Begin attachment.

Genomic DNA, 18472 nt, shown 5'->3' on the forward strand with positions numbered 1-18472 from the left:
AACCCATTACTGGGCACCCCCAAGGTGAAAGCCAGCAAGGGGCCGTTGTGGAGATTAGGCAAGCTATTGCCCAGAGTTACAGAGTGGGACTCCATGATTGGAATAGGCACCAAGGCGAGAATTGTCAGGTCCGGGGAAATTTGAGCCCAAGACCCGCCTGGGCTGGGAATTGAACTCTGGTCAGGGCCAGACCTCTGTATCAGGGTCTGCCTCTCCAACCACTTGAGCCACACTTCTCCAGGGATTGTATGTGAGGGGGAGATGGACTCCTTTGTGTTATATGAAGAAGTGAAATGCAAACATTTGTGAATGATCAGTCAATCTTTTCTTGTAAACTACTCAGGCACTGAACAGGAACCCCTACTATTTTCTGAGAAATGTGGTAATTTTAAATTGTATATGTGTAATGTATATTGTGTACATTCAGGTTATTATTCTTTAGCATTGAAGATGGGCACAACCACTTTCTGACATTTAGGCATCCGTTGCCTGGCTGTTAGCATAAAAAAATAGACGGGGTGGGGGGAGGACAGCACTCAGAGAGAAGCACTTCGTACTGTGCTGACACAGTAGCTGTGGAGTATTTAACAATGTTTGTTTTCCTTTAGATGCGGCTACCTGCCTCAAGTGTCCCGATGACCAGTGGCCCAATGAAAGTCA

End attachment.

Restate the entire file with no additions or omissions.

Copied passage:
Genomic DNA, 18472 nt, shown 5'->3' on the forward strand with positions numbered 1-18472 from the left:
AACCCATTACTGGGCACCCCCAAGGTGAAAGCCAGCAAGGGGCCGTTGTGGAGATTAGGCAAGCTATTGCCCAGAGTTACAGAGTGGGACTCCATGATTGGAATAGGCACCAAGGCGAGAATTGTCAGGTCCGGGGAAATTTGAGCCCAAGACCCGCCTGGGCTGGGAATTGAACTCTGGTCAGGGCCAGACCTCTGTATCAGGGTCTGCCTCTCCAACCACTTGAGCCACACTTCTCCAGGGATTGTATGTGAGGGGGAGATGGACTCCTTTGTGTTATATGAAGAAGTGAAATGCAAACATTTGTGAATGATCAGTCAATCTTTTCTTGTAAACTACTCAGGCACTGAACAGGAACCCCTACTATTTTCTGAGAAATGTGGTAATTTTAAATTGTATATGTGTAATGTATATTGTGTACATTCAGGTTATTATTCTTTAGCATTGAAGATGGGCACAACCACTTTCTGACATTTAGGCATCCGTTGCCTGGCTGTTAGCATAAAAAAATAGACGGGGTGGGGGGAGGACAGCACTCAGAGAGAAGCACTTCGTACTGTGCTGACACAGTAGCTGTGGAGTATTTAACAATGTTTGTTTTCCTTTAGATGCGGCTACCTGCCTCAAGTGTCCCGATGACCAGTGGCCCAATGAAAGTCA